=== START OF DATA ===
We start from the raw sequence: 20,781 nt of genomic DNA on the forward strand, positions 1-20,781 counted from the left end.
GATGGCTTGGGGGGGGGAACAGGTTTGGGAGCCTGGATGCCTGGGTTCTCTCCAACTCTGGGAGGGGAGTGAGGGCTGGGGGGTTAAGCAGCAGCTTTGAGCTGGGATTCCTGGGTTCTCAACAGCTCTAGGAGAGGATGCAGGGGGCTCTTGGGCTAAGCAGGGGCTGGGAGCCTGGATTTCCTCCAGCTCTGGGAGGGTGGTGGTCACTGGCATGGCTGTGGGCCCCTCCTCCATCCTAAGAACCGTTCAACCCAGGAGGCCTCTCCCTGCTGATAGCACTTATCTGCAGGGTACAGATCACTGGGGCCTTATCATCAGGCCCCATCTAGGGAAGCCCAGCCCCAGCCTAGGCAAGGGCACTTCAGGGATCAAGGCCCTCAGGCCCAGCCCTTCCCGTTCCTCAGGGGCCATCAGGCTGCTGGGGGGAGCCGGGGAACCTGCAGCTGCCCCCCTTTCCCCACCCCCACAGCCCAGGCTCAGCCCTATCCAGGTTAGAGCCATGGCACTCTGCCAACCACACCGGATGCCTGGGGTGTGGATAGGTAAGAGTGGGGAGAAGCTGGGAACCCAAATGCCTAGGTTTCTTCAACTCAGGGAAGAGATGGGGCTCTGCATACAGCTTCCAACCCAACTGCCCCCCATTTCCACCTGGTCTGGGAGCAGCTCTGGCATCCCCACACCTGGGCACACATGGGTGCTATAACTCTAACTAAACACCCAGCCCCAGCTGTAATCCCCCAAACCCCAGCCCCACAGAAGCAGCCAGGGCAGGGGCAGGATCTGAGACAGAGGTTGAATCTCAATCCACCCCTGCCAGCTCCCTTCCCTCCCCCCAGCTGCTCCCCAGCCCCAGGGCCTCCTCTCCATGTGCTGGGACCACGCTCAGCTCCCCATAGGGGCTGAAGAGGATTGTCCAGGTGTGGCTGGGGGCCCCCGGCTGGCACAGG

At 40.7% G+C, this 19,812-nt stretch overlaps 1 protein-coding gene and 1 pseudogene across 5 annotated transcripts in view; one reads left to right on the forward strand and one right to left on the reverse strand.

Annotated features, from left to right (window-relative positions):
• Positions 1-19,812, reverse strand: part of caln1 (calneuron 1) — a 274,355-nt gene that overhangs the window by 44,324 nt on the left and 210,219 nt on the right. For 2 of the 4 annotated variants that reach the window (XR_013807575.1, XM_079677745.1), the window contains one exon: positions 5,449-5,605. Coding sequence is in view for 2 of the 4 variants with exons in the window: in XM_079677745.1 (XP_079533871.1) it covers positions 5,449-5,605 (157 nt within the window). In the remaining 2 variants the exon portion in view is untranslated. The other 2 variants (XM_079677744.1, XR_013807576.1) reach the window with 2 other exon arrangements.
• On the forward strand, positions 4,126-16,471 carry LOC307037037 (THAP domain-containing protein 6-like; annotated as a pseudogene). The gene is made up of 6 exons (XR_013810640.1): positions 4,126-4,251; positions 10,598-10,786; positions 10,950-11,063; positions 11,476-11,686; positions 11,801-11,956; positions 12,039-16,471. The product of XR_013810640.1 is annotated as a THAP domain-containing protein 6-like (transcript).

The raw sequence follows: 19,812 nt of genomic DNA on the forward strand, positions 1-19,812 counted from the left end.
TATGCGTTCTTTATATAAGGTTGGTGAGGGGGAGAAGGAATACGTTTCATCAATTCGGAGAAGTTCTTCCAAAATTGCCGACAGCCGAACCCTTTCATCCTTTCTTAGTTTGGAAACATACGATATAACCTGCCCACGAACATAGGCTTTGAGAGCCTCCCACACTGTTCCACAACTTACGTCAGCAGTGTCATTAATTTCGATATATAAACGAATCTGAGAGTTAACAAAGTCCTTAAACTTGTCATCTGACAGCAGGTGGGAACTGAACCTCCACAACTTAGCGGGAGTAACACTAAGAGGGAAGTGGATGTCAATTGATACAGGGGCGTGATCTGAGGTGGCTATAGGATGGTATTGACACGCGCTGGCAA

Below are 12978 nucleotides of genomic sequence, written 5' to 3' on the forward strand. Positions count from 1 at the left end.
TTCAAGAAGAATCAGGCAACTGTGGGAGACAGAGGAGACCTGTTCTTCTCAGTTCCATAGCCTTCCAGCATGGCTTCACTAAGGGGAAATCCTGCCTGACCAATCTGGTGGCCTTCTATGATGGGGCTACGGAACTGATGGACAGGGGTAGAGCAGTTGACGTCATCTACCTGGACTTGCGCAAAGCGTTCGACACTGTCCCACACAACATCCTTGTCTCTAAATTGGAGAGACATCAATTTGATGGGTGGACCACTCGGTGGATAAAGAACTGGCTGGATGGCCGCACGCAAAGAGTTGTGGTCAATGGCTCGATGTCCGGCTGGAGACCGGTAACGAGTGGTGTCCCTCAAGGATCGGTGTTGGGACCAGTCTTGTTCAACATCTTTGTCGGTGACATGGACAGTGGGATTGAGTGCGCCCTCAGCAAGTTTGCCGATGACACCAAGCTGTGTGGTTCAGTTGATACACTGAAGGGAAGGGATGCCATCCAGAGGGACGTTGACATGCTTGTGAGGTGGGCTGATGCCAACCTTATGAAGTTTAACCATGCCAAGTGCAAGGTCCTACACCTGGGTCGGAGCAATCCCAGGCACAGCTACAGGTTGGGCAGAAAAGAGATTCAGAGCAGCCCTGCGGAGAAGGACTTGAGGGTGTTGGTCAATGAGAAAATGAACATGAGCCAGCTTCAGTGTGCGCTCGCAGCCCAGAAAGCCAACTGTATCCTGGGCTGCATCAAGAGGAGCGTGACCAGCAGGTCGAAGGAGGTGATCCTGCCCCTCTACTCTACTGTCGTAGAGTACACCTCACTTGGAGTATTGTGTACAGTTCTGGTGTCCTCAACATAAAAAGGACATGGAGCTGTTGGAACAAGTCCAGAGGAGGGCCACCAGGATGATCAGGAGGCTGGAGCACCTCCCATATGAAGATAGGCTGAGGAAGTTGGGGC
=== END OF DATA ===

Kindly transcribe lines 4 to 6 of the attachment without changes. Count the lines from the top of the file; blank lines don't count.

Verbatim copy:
Annotated features, from left to right (window-relative positions):
• Positions 1-19,812, reverse strand: part of caln1 (calneuron 1) — a 274,355-nt gene that overhangs the window by 44,324 nt on the left and 210,219 nt on the right. For 2 of the 4 annotated variants that reach the window (XR_013807575.1, XM_079677745.1), the window contains one exon: positions 5,449-5,605. Coding sequence is in view for 2 of the 4 variants with exons in the window: in XM_079677745.1 (XP_079533871.1) it covers positions 5,449-5,605 (157 nt within the window). In the remaining 2 variants the exon portion in view is untranslated. The other 2 variants (XM_079677744.1, XR_013807576.1) reach the window with 2 other exon arrangements.
• On the forward strand, positions 4,126-16,471 carry LOC307037037 (THAP domain-containing protein 6-like; annotated as a pseudogene). The gene is made up of 6 exons (XR_013810640.1): positions 4,126-4,251; positions 10,598-10,786; positions 10,950-11,063; positions 11,476-11,686; positions 11,801-11,956; positions 12,039-16,471. The product of XR_013810640.1 is annotated as a THAP domain-containing protein 6-like (transcript).